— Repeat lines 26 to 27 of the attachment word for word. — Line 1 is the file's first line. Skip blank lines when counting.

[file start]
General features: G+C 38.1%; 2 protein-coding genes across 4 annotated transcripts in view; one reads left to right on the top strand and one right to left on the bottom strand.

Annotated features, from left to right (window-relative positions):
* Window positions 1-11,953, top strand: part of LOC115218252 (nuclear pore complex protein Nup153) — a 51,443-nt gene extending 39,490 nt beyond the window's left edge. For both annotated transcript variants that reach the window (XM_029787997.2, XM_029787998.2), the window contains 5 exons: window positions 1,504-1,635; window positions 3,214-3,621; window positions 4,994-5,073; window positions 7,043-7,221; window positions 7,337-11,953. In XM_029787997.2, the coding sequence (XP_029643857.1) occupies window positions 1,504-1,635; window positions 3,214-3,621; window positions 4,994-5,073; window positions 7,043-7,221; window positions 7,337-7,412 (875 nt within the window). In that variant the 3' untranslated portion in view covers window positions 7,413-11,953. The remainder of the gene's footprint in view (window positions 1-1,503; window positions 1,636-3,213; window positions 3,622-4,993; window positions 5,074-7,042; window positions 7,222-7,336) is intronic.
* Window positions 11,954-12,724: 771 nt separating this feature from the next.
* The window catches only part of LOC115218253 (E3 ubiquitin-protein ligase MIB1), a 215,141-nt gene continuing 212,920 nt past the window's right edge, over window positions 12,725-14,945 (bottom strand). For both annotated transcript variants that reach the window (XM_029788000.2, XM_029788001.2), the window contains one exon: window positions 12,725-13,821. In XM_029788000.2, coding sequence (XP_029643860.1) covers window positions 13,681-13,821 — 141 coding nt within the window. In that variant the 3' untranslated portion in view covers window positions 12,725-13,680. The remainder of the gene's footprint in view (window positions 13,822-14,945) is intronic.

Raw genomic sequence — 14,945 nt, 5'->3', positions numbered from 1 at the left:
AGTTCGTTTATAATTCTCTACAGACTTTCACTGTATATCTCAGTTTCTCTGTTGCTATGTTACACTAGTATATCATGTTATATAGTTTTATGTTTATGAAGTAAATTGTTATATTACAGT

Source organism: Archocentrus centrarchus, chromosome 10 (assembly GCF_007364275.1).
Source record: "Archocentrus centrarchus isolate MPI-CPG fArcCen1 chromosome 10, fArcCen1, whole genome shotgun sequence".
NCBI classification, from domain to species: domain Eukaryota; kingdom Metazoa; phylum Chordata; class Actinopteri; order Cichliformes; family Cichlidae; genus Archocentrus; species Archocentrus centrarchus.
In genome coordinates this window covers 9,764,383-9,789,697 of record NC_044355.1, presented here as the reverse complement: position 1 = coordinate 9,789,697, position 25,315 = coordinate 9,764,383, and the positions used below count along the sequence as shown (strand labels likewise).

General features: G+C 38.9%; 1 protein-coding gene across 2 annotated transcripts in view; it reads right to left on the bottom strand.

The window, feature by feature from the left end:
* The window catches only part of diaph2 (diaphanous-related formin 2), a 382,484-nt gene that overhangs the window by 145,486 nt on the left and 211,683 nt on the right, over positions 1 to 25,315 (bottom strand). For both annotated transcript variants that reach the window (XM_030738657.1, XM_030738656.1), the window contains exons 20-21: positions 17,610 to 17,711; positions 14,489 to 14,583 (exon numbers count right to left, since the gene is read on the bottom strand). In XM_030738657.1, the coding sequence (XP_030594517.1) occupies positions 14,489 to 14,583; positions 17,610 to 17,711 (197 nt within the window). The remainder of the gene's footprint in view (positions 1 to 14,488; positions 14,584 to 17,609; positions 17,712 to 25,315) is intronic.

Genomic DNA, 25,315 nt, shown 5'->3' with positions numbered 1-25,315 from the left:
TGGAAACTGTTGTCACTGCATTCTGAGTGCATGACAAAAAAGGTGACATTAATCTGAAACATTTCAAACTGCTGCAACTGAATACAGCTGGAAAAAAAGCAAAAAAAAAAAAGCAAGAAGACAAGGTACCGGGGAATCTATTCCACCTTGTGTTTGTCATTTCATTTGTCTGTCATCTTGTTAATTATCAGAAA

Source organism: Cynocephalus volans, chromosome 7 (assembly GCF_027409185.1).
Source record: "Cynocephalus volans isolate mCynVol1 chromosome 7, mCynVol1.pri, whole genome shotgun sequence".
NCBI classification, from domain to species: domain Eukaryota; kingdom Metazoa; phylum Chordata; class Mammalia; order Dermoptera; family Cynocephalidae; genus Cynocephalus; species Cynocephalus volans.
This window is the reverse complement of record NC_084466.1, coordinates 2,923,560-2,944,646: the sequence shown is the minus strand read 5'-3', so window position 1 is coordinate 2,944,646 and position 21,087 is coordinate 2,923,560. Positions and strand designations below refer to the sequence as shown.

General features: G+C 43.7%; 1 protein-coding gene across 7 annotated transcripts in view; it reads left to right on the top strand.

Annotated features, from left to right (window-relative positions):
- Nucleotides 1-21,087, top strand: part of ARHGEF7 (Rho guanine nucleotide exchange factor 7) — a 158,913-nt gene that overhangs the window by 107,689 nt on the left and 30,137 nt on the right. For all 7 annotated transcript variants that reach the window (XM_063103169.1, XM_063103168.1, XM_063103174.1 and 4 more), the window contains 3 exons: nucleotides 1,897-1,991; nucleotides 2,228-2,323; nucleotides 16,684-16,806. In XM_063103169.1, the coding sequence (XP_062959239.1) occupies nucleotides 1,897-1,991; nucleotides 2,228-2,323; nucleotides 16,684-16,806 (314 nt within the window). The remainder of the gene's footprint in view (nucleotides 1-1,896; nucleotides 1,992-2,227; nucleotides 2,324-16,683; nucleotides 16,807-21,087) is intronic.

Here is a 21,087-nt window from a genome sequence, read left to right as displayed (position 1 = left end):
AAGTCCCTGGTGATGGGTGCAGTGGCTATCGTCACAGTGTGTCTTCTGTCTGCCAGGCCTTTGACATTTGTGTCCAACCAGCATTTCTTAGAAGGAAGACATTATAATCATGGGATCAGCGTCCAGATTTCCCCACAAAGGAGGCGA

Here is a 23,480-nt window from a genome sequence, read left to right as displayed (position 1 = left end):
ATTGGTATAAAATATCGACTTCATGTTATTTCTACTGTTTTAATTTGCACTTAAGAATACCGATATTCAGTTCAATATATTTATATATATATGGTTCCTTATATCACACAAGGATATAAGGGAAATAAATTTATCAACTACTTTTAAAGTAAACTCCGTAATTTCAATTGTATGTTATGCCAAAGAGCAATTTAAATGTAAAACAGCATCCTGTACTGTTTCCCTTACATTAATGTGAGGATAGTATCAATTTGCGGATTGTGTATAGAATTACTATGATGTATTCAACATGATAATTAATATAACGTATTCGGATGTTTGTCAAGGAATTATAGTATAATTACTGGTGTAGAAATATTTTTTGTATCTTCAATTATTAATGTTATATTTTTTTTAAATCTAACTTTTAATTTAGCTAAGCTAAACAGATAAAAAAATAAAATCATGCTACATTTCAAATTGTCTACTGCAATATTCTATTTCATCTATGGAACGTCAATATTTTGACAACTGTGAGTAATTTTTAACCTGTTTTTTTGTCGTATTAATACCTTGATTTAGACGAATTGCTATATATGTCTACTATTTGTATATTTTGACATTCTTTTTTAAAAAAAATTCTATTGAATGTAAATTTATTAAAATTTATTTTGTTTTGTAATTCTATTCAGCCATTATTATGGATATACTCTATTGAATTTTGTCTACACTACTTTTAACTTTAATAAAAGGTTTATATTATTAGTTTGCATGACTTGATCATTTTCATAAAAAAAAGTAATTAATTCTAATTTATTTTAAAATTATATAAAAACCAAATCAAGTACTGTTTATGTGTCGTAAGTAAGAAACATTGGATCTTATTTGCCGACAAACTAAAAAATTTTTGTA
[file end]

Here is a 23,480-nt window from a genome sequence, read left to right as displayed (position 1 = left end):
ATTGGTATAAAATATCGACTTCATGTTATTTCTACTGTTTTAATTTGCACTTAAGAATACCGATATTCAGTTCAATATATTTATATATATATGGTTCCTTATATCACACAAGGATATAAGGGAAATAAATTTATCAACTACTTTTAAAGTAAACTCCGTAATTTCAATTGTATGTTATGCCAAAGAGCAATTTAAATGTAAAACAGCATCCTGTACTGTTTCCCTTACATTAATGTGAGGATAGTATCAATTTGCGGATTGTGTATAGAATTACTATGATGTATTCAACATGATAATTAATATAACGTATTCGGATGTTTGTCAAGGAATTATAGTATAATTACTGGTGTAGAAATATTTTTTGTATCTTCAATTATTAATGTTATATTTTTTTTAAATCTAACTTTTAATTTAGCTAAGCTAAACAGATAAAAAAATAAAATCATGCTACATTTCAAATTGTCTACTGCAATATTCTATTTCATCTATGGAACGTCAATATTTTGACAACTGTGAGTAATTTTTAACCTGTTTTTTTGTCGTATTAATACCTTGATTTAGACGAATTGCTATATATGTCTACTATTTGTATATTTTGACATTCTTTTTTAAAAAAAATTCTATTGAATGTAAATTTATTAAAATTTATTTTGTTTTGTAATTCTATTCAGCCATTATTATGGATATACTCTATTGAATTTTGTCTACACTACTTTTAACTTTAATAAAAGGTTTATATTATTAGTTTGCATGACTTGATCATTTTCATAAAAAAAAGTAATTAATTCTAATTTATTTTAAAATTATATAAAAACCAAATCAAGTACTGTTTATGTGTCGTAAGTAAGAAACATTGGATCTTATTTGCCGACAAACTAAAAAATTTTTGTA